Friday, December 2, 2011

Things I am Learning from Working with Infants and Toddlers

I am doing an internship with infants and toddlers in an Early Head Start program. I love these little guys. Some days are admittedly better than others. The following are things I have learned from them. This is, so far, an all-inclusive list:
NUMBER ONE: ANYTHING can be a weapon. Clay. A piece of paper. A beanbag. A washcloth. A child's hand. The ground. And teeth... A portable, permanent weapon, provided we keep teaching them to brush and floss.

NUMBER TWO: ANYTHING can and will be turned into a food item. Clay. A piece of paper. Stickers. Paint. Another child's arm. The edges of every surface imaginable. Soapy water. But NEVER, NEVER broccoli.
NUMBER THREE: Children will begin experiencing peer pressure once they are old enough either to wield a weapon or  put things into their mouth (See numbers one and two).

Monday, November 7, 2011

This is actually from this summer. My bad.

I got to see the Northern Lights tonight. They seemed at first to originate from two distinct points on the horizon, gradually and gracefully filling the space between until they converged into one solid ribbon of emerald light. I say solid but it never was... Just as fire retains no shape, neither do these brilliant, dancing streams. Some were misty and vague in their edges. Others were like the ivory of a piano, the colors and depth of illumination changing so quickly from one ray to the next that they took on the appearance of arpeggios, as if we were being allowed to witness the underpinnings of some cosmic, celestial melody.  The effect was unlike I had ever seen and rendered me awestruck instantly... Some of the rays curled out into beautiful whispers, perfectly framing the true Northern Light and its brother the Big Dipper. How complete it looked then! Soon the gleams evolved into rays that appeared to be conduits straight into heaven. Wanting a better vantage point, I lay down and nearly gasped at the enormity of it all. Truly, I saw a light exactly above my head, which descended gradually until it fell upon me, and though it was not a grandiose vision of God, it was a tender glimpse at His handiwork, and I more fully understood my relationship to Him--That I am loved by Him and that He appreciates and honors my love for Him as well. I shared the experience with two of my dear eternal friends, Dustin and Angela, among others, and I know I felt a sense of what it means to have Heavenly Father's love. It marks one of the most breathtaking, contented, and fulfilled moments of my life. Just witnessing it was enough.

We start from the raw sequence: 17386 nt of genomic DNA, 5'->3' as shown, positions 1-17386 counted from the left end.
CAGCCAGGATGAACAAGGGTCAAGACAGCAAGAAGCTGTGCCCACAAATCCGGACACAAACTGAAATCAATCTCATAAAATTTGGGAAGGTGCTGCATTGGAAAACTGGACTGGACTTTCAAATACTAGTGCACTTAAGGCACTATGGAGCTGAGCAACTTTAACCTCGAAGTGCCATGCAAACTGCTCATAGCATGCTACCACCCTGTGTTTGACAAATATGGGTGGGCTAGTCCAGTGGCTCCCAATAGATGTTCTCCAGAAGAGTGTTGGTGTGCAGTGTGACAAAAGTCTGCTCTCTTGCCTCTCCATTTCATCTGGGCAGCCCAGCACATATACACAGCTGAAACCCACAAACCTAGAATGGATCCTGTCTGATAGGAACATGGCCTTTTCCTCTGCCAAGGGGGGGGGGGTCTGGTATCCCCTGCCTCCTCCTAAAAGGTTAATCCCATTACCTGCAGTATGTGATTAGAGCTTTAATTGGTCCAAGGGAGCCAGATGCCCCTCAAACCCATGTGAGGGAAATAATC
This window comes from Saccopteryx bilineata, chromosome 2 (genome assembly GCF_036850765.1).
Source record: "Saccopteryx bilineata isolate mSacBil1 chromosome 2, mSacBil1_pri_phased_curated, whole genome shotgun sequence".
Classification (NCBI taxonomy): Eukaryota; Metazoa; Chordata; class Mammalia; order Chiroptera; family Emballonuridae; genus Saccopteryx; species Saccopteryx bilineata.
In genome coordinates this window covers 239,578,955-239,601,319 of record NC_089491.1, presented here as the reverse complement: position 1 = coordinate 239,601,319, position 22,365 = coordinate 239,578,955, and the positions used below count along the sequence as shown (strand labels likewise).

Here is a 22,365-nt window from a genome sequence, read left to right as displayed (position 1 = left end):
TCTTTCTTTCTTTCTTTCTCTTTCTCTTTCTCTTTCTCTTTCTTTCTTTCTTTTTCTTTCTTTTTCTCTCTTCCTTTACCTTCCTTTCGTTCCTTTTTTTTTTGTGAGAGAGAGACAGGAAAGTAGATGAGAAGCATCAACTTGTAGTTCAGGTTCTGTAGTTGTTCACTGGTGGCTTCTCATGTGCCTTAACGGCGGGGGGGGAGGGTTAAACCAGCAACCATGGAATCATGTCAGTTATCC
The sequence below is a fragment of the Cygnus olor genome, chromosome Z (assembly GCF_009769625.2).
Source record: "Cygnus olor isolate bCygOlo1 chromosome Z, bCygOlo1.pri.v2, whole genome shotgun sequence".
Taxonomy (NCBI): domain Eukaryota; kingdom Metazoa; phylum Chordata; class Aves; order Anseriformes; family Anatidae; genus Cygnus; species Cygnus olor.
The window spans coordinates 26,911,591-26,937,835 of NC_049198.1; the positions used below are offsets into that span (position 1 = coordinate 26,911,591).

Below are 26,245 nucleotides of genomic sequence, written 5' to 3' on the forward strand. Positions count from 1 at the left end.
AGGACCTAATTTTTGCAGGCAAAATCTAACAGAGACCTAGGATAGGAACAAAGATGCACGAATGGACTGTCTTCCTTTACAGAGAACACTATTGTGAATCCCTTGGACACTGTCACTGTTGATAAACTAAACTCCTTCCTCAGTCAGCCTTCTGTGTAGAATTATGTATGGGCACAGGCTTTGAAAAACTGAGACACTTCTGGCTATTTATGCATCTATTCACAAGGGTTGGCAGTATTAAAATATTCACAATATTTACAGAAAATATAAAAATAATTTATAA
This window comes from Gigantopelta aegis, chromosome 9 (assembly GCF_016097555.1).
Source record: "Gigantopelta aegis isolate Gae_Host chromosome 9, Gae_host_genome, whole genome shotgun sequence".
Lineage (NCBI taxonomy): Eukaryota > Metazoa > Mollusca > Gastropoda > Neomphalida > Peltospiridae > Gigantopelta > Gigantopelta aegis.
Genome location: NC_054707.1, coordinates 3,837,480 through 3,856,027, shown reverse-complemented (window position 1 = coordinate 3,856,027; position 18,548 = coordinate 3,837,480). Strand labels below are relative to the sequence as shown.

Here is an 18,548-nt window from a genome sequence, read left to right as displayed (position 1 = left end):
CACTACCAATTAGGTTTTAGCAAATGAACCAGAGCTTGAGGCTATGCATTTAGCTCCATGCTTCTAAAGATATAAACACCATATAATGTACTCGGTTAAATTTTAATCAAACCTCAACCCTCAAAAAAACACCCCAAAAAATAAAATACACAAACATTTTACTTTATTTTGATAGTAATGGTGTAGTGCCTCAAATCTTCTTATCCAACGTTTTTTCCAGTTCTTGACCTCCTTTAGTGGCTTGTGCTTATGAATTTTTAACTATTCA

Friday, July 8, 2011

A man-maid building

I've written once about how to speak underwater....
On that same topic, we must discuss mermen.
Or, as a kid my sister babysat called them.....
Which brings a whole new meaning to the term "manmade ______"...
"Man-maid dam" ... Sure, just stack them up like sardines! They'll make a GREAT dam.
"Man-maid disaster", etc. I mean, we could run with this for decades.

Cantwell, Alaska

In my many attempts at world reform, I have started a very rudimentary letter to the governer of Alaska, where I currently reside. It concerns the city of Cantwell.
Cantwell, just fyi, has two bars and a million falling apart trailer homes. And by a million I mean about twelve. And by homes I mean condemned space. There were exactly two people in Cantwell's 2010 graduating class. Besides being a completely remote location of possibly, what.... 35 citizens, I attribute the educational count to the name of the city:
Can't well.
What a downer!
The name was given for the Cantwell River, later named the Nenana River (the no-fish-in-it river, in native Athabaskan).. So I feel no remorse in suggesting (strongly, with backup troops and extra artillery) a change in the name. To something like.....
Can well!
Or Mightaswell....
Or Verywell.....
Or It'sjustaswell.....
Or Ohwell.
Something else, to give the citizens of Cantwell hope in their currently glacier-coated hopes and dreams.

Monday, March 7, 2011

"...I'd Throw My Hand on a Blade for Ya..."

Wow... So I have listened to Bruno Mars' song "Grenade", which is laughable in all respects, including the tender and empathetic words, "I would catch a grenade for ya (yeah, yeah, yeah), throw my hand on a blade for ya (yeah yeah), I'd jump in front of a train for ya (yeah, yeah, yeah), you know I'd do any-THANG for ya... I would die for you baby, but you won't do the same!" Like... Yeah.... I mean, I have been in love before, and yes, I would lay down my life, but does it seem like to anybody else that maybe, just maybe, he is suggesting that he would JUST do these things to prove his love? Like, I can imagine his beloved as a bystander to all of this. "Listen, I just wanted to go on a romantic walk on the tracks, okay, but there's a YOU IDIOT THERE'S A TRAIN COMING!!!! What are you.... AAAAAAAAAAAAH!" And then she's much happier, obviously, because of all he did for her, only she's left with a horrific trauma she's gotta deal with AND she's boyfriend-widowed. Awesome. Plus, we all know that jumping in front of a train is effective in stopping the train in 100% of all reported cases.